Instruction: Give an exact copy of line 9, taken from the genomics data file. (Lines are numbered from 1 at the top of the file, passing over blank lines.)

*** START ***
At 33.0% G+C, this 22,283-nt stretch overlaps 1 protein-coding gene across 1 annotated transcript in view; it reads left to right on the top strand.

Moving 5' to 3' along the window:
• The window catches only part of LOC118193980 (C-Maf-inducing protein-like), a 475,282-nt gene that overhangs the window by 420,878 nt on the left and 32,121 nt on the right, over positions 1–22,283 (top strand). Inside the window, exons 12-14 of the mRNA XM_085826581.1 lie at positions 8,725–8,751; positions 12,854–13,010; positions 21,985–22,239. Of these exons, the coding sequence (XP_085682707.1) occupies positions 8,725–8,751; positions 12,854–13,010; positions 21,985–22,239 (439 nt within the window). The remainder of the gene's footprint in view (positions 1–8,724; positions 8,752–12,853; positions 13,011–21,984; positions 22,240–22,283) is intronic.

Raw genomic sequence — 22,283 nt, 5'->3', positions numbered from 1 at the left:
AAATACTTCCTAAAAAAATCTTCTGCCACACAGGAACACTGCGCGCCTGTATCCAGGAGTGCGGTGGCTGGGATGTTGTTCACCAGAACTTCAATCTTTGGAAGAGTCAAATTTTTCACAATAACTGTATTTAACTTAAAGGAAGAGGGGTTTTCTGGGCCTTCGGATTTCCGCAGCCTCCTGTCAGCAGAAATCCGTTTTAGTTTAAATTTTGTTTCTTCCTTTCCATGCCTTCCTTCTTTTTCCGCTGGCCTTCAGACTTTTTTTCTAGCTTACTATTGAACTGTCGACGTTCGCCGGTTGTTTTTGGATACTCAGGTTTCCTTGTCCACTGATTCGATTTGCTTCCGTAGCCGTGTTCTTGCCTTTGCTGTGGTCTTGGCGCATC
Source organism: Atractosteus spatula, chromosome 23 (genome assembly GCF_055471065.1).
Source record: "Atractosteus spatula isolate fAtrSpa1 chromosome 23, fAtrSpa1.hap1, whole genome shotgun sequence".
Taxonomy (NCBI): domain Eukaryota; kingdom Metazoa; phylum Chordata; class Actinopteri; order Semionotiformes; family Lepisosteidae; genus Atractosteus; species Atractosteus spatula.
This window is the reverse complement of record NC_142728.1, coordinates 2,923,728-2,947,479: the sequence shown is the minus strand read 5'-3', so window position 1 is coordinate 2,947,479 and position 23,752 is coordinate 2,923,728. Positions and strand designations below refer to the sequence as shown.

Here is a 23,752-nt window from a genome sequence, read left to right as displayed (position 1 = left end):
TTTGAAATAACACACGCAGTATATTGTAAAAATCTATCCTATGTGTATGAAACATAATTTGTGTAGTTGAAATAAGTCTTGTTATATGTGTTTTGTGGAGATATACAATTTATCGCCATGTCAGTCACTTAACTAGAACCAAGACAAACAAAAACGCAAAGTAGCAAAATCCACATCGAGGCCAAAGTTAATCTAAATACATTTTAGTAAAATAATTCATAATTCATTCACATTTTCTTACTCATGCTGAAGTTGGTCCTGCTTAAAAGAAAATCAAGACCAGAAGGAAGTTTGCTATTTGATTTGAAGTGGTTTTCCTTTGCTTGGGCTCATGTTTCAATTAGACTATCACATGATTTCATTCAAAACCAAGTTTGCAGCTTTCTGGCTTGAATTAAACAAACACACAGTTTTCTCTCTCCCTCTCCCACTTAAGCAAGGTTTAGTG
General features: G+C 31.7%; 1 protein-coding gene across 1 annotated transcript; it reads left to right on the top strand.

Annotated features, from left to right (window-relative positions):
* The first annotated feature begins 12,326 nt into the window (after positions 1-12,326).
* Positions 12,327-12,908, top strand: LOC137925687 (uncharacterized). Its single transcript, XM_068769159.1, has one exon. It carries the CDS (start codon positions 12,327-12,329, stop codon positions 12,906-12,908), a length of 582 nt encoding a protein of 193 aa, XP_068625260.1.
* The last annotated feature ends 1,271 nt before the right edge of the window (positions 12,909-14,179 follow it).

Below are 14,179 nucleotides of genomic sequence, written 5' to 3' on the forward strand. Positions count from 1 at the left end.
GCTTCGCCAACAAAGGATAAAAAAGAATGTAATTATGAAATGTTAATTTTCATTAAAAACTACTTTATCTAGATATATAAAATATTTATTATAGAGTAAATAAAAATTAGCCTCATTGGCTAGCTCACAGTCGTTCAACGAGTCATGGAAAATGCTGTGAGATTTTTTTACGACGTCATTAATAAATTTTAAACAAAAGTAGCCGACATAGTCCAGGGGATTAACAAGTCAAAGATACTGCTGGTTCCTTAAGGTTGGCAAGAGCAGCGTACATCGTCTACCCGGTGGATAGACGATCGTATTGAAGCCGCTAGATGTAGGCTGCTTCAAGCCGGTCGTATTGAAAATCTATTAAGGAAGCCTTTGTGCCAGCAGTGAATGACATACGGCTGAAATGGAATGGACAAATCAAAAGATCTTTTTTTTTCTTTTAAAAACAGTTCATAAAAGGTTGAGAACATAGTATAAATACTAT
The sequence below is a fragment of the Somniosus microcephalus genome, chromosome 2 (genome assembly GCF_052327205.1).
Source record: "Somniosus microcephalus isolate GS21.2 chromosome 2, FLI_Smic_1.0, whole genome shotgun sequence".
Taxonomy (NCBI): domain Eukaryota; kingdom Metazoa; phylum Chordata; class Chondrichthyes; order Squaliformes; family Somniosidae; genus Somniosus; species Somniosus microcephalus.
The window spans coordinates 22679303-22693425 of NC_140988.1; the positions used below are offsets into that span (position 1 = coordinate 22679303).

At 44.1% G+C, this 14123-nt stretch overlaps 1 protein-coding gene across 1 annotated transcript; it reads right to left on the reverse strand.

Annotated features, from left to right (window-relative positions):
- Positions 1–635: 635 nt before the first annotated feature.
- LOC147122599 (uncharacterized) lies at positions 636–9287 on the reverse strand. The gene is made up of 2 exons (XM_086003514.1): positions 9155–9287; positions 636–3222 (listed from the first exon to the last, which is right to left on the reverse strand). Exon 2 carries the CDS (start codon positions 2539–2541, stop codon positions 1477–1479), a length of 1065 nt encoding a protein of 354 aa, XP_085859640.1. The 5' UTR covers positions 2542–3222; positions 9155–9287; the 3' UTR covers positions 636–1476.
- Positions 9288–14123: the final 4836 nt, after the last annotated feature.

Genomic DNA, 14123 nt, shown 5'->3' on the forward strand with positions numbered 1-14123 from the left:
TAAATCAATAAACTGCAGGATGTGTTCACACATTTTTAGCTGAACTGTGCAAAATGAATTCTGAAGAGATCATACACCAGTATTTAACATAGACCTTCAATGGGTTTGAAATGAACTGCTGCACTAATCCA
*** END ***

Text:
This window is the reverse complement of record NC_142728.1, coordinates 2,923,728-2,947,479: the sequence shown is the minus strand read 5'-3', so window position 1 is coordinate 2,947,479 and position 23,752 is coordinate 2,923,728. Positions and strand designations below refer to the sequence as shown.